by | 11. Jul 2012

Cultural | Feature

Photo: Adam Mørk

Added as an extension to Amsterdam’s music hall on the Ij River in Amsterdam, BIMhuis works as both a landmark building and an exciting new public space.

The new building joins two well established cultural institutions, het Muziekgebouw, formerly known as the Ijsbreker, and the BIMhuis, at the spectacular head of the Piet Heinkade.

Photo: Adam Mørk
There are five almost equally important facades; two facing the water, one the city and the water basin Zouthaven, one the neighboring hotel and the suspended plaza, and the roof which is highly visible from the adjacent hotel and from the large cruise ships docking at the pier from time to time.

Photo: Adam Mørk
Photo: Adam Mørk
In order to achieve a truly public space, regardless of the activities in the BIMhuis or the Muziekgebouw, the building is designed as the culmination of a long public promenade, elevated two floors in order to create visual contact to downtown Amsterdam.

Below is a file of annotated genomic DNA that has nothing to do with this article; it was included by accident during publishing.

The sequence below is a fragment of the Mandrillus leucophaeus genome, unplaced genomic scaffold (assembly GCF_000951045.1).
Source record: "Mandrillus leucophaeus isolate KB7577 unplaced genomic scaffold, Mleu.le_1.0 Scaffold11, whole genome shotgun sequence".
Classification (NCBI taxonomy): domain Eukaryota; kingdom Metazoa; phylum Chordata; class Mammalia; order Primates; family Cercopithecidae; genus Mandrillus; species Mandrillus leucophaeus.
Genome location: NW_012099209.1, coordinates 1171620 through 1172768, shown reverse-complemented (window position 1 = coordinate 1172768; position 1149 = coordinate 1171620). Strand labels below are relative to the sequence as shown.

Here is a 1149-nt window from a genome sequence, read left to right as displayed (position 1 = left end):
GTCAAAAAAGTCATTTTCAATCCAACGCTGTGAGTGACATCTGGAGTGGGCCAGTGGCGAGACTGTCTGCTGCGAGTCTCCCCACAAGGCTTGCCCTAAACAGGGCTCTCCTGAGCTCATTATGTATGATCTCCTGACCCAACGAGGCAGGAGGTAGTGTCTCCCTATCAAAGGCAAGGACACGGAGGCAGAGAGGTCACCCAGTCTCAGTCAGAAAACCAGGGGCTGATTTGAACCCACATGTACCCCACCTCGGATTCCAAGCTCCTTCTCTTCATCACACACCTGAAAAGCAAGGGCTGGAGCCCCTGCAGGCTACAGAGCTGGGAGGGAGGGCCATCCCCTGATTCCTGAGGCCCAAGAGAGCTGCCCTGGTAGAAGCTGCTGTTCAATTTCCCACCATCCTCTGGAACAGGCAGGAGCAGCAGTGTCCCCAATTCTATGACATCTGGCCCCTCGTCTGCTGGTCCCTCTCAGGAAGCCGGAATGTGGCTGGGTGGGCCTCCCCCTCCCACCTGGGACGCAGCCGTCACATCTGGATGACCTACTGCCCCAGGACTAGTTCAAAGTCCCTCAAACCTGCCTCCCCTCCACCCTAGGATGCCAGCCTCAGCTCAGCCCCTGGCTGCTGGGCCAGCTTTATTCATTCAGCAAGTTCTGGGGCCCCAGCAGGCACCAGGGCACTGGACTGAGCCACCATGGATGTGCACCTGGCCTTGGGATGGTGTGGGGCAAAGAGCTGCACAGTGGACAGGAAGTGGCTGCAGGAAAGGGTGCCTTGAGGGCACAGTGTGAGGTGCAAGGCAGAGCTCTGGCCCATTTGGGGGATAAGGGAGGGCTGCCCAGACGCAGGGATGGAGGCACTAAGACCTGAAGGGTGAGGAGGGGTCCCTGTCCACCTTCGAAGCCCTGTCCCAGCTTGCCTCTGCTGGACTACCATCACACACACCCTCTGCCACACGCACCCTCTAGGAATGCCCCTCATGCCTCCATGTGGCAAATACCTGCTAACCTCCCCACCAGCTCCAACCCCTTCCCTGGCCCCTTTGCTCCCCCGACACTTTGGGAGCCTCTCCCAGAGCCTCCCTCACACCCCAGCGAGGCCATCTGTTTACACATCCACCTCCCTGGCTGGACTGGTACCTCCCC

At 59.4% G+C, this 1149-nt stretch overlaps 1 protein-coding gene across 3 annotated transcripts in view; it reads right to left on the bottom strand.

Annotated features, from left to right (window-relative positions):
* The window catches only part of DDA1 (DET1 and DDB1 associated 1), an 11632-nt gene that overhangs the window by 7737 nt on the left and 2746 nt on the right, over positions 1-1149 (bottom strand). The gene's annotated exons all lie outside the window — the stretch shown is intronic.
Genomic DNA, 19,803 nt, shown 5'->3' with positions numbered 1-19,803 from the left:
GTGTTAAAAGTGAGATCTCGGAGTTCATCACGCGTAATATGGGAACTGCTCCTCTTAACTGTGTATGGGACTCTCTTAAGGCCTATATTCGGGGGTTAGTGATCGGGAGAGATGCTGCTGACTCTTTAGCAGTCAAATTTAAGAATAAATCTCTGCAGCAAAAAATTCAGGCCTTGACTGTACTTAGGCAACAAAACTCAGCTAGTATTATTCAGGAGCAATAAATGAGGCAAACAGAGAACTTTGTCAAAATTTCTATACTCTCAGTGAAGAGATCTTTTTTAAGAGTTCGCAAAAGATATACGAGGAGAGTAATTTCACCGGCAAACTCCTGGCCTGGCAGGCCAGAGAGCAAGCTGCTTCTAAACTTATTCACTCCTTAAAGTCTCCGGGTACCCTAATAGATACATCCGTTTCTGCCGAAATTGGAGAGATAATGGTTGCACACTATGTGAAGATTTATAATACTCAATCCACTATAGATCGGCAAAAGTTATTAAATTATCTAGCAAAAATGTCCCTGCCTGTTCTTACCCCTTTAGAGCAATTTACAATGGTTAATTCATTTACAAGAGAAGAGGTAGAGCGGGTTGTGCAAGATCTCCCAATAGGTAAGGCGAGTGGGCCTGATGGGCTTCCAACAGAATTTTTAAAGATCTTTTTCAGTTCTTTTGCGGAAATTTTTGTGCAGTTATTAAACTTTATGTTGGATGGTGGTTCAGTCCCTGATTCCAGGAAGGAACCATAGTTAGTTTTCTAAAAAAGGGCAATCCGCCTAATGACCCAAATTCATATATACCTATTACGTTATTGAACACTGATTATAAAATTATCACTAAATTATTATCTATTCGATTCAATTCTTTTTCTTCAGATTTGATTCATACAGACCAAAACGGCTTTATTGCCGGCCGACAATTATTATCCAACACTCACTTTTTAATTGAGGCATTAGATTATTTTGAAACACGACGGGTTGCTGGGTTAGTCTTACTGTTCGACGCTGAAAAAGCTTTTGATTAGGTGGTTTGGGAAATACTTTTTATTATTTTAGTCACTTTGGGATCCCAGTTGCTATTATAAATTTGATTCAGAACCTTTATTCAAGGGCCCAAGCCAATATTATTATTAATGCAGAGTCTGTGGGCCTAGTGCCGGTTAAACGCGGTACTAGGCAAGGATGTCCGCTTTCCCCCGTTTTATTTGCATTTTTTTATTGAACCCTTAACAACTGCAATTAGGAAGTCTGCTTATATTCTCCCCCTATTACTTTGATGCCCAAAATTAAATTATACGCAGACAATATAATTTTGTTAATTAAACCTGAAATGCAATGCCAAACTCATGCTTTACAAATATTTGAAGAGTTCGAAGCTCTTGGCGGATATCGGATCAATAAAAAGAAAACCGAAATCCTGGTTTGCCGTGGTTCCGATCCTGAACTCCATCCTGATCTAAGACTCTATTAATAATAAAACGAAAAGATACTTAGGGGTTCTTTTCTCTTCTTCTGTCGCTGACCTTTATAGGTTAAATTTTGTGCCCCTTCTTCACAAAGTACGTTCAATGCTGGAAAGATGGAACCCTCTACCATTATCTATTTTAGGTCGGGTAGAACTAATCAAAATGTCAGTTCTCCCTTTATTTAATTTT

Wide staircases connects the promenade to the pier level and the water.

Photo: Adam Mørk
Photo: Adam Mørk
Photo: Adam Mørk
Transparency was an important aspect of the design. Glazed facades lets in filtered daylight, softened and protected by the cantilevered roof, while electric light is consciously used to influence the appearance of the building.

Photo: Adam Mørk

Daylight shapes the different building elements while electric lights, in the Muziekgebouw concert hall, pulsate according to the rhythm of the music….or simply support the musical atmosphere by changing colors.

bimhuis_9.jpgPhoto: Adam Mørk
bimhuis_10.jpgPhoto: Adam Mørk
Photo: Adam Mørk
The overall layout gestures towards the IJ interacting with the different light, water, weather conditions, and the time of day.

Drawing courtesy 3XNPlan Level 1

Drawing courtesy 3XN
Plan Level 2

Drawing courtesy 3XNPlan Level 3
Drawing courtesy 3XNSectionbimhuis_16.jpg
Drawing courtesy 3XNSection